The mortgage interest deduction not about mortgages at all?
I'd always taken it as obvious that the mortgage interest deduction was policy Congress put in place specifically to encourage home ownership. But Barry Ritholtz says that's not true at all. Instead, it's a holdover from decisions made to soften the blow of the very first income tax.
As an offset for the taxes, any interest paid (for any reason) was deducted. These were considered business expenses. Indeed, taxes on rents from real estate was a large revenue source. The financing costs of purchasing such rent producing property — a/k/a interest payments — was an ordinary cost of doing business, and hence, deductible.
Keep in mind that during the pre-WW1 period, there was very little interest expenses paid by individuals. Home owners typically owned their houses outright (except for farmers, who either financed or leased the land). There were no credit cards, HELOCs, revolving credit, or student loans.
The deduction on interest was never intended to be a salve to the middle class. It was not designed to encourage home ownership. Indeed, when the interest rate deduction was first considered, home financing was non-existent, and home ownership was not thought of as a public policy. It is not part of any grand scheme of social engineering, as some have called it. It simply has existed since the Federal Income tax came about a century ago.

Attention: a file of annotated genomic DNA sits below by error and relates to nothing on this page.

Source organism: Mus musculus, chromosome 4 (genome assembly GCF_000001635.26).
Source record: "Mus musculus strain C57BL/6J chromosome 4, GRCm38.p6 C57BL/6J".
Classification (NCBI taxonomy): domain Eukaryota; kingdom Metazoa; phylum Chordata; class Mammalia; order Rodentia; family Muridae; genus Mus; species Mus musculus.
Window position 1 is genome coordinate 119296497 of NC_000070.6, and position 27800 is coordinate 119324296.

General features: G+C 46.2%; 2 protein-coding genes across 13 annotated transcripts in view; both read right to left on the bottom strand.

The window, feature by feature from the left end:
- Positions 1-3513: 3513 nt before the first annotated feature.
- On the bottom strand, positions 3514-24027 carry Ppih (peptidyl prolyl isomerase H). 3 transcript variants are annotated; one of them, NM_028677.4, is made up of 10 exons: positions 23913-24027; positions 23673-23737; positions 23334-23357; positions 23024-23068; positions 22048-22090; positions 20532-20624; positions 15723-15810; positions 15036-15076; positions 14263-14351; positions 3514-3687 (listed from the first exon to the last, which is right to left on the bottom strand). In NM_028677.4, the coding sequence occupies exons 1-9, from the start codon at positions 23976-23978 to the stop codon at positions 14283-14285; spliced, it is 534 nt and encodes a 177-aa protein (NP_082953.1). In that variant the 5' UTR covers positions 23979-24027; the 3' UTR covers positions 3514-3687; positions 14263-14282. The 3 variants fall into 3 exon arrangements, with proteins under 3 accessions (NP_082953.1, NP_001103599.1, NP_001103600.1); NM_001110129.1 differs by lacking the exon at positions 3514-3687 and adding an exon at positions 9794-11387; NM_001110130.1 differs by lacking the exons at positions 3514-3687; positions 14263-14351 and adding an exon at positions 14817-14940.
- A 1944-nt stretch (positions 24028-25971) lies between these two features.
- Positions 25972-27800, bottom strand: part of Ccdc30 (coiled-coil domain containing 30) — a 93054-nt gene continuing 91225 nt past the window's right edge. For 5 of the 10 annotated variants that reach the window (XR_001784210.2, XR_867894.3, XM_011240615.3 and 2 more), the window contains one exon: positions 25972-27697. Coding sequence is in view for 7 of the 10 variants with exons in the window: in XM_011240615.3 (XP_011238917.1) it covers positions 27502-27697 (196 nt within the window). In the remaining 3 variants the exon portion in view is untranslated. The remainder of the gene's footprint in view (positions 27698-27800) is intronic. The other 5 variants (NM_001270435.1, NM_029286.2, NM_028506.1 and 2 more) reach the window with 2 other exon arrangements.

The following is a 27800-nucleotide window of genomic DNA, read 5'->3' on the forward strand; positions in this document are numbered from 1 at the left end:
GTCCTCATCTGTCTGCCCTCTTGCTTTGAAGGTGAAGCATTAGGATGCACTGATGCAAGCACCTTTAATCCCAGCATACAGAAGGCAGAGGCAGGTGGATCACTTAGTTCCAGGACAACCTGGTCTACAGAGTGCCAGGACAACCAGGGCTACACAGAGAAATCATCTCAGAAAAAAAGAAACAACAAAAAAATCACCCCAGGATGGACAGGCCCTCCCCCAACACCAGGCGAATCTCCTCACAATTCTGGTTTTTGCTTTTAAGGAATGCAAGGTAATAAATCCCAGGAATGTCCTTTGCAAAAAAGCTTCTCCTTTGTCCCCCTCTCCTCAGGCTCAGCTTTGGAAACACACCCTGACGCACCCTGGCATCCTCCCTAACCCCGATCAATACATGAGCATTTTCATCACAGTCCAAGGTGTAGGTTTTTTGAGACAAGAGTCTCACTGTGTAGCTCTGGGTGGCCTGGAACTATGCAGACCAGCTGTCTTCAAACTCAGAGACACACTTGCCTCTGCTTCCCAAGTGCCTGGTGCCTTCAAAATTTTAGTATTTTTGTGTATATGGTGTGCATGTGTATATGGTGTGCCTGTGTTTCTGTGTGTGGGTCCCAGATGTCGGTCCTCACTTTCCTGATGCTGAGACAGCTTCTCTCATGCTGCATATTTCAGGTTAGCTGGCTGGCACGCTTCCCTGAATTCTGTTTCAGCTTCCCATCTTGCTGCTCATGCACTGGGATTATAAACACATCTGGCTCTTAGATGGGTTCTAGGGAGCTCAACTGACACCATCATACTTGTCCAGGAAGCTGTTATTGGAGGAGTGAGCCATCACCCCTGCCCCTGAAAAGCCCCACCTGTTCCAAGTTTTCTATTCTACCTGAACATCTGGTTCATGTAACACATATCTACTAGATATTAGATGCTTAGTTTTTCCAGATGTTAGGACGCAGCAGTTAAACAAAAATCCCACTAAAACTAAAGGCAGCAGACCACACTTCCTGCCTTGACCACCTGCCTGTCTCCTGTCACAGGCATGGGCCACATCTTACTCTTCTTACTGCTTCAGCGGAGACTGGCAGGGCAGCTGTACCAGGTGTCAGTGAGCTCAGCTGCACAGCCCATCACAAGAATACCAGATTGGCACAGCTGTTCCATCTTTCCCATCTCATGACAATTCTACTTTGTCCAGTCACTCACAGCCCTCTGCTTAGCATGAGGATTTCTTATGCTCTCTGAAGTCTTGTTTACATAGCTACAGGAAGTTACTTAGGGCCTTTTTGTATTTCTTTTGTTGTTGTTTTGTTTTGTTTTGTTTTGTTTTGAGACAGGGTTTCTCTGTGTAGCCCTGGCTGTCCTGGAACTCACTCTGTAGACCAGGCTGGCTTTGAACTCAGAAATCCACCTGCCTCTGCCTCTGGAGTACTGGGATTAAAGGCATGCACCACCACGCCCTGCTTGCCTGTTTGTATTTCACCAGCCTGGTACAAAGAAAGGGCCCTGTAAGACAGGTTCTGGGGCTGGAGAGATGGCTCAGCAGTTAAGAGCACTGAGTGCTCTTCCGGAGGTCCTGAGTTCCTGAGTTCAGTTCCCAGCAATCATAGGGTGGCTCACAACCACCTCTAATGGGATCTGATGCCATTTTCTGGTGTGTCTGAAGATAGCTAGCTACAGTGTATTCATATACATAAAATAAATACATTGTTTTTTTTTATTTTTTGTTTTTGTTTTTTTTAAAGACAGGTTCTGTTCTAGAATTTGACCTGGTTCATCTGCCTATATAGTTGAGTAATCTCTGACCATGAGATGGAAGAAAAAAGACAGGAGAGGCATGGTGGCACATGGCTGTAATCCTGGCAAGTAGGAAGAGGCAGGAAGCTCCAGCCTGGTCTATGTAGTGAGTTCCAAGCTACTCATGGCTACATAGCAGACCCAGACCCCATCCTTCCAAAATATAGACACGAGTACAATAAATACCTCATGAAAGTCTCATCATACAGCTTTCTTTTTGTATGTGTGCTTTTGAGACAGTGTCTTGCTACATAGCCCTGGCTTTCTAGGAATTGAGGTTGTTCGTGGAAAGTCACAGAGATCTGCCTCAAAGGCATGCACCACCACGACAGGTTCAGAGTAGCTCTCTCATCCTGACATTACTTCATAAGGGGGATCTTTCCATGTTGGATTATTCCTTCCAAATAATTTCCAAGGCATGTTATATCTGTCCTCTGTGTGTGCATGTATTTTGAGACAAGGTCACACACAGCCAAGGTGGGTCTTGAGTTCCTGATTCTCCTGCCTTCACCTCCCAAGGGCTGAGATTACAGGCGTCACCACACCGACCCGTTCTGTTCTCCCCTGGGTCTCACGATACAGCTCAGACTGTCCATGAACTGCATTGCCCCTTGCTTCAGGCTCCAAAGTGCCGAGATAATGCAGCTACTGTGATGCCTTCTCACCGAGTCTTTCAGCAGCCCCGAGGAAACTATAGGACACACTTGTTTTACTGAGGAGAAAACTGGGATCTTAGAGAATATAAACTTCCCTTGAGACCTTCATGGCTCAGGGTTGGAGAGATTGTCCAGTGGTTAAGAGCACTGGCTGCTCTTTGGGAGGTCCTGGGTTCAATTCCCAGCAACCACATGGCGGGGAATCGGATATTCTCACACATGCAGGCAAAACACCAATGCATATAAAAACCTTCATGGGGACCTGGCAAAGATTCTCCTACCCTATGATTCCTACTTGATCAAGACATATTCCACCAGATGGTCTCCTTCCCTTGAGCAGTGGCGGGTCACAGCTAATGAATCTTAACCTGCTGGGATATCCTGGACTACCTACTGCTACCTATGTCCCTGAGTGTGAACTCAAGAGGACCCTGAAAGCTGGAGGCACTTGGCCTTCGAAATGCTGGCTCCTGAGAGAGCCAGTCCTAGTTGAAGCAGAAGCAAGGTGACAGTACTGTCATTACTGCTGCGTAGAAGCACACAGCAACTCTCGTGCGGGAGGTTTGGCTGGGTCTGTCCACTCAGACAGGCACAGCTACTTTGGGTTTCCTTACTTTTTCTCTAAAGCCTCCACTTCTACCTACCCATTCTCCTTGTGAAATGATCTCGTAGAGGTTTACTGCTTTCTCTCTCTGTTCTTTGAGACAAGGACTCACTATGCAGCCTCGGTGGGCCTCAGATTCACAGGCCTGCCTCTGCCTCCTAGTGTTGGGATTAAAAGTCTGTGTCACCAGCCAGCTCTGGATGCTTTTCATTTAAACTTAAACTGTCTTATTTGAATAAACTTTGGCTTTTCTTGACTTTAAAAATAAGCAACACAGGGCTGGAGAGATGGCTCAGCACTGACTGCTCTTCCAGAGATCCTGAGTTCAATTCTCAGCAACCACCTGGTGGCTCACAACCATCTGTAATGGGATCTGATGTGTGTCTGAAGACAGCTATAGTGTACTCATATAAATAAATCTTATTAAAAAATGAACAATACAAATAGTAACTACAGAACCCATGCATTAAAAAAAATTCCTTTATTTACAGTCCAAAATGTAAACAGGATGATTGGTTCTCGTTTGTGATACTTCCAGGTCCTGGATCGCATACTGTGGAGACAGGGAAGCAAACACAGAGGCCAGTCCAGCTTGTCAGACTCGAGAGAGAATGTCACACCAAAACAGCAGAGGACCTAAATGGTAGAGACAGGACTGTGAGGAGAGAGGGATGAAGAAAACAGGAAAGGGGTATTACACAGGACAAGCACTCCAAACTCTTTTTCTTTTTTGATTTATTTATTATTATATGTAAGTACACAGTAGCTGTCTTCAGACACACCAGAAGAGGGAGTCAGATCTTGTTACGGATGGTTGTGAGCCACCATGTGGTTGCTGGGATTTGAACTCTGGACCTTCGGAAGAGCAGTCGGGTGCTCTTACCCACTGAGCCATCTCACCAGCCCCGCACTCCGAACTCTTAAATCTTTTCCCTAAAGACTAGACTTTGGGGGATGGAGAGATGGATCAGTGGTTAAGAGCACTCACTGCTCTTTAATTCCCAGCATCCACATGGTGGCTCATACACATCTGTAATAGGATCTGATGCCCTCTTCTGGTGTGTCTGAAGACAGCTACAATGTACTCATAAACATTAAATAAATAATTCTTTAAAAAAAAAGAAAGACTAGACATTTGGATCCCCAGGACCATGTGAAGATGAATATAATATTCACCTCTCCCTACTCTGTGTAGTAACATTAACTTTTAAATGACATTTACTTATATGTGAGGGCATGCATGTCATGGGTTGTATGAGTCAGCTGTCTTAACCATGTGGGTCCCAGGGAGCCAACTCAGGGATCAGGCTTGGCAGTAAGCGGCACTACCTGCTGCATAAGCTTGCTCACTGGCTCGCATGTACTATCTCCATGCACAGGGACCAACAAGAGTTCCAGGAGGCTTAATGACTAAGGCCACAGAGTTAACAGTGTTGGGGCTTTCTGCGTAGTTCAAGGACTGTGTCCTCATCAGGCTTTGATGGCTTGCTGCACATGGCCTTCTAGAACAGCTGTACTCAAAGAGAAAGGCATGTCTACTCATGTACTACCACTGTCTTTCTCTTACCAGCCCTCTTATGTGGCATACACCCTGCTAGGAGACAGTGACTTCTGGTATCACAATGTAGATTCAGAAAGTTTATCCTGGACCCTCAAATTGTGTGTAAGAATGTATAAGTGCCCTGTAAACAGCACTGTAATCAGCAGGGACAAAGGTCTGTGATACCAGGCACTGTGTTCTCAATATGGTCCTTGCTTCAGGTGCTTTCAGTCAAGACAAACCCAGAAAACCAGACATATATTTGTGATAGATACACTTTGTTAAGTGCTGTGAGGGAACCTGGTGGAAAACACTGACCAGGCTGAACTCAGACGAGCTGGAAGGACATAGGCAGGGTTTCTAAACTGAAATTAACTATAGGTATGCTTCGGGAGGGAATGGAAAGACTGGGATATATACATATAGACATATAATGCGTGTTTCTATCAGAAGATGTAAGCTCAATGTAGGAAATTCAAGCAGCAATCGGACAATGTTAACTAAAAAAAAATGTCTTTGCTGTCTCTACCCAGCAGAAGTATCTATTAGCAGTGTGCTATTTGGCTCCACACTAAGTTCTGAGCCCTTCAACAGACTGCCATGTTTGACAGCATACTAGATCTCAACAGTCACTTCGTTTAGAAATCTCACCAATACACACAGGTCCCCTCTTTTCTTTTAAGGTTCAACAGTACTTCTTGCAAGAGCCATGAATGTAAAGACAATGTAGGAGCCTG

Indeed, the entire home mortgage deduction is little more than a historical anachronism, a carry over from when all interest payments were deductible.
Posted by: pjro | August 31, 2010 12:39 PM | Report abuse
Posted by: popopo | August 31, 2010 12:42 PM | Report abuse
Posted by: uberblonde1 | August 31, 2010 12:45 PM | Report abuse
Posted by: jpeg | August 31, 2010 1:38 PM | Report abuse
Posted by: Mimikatz | August 31, 2010 1:41 PM | Report abuse
Posted by: Athena_news | August 31, 2010 2:45 PM | Report abuse
Posted by: garseea | August 31, 2010 7:52 PM | Report abuse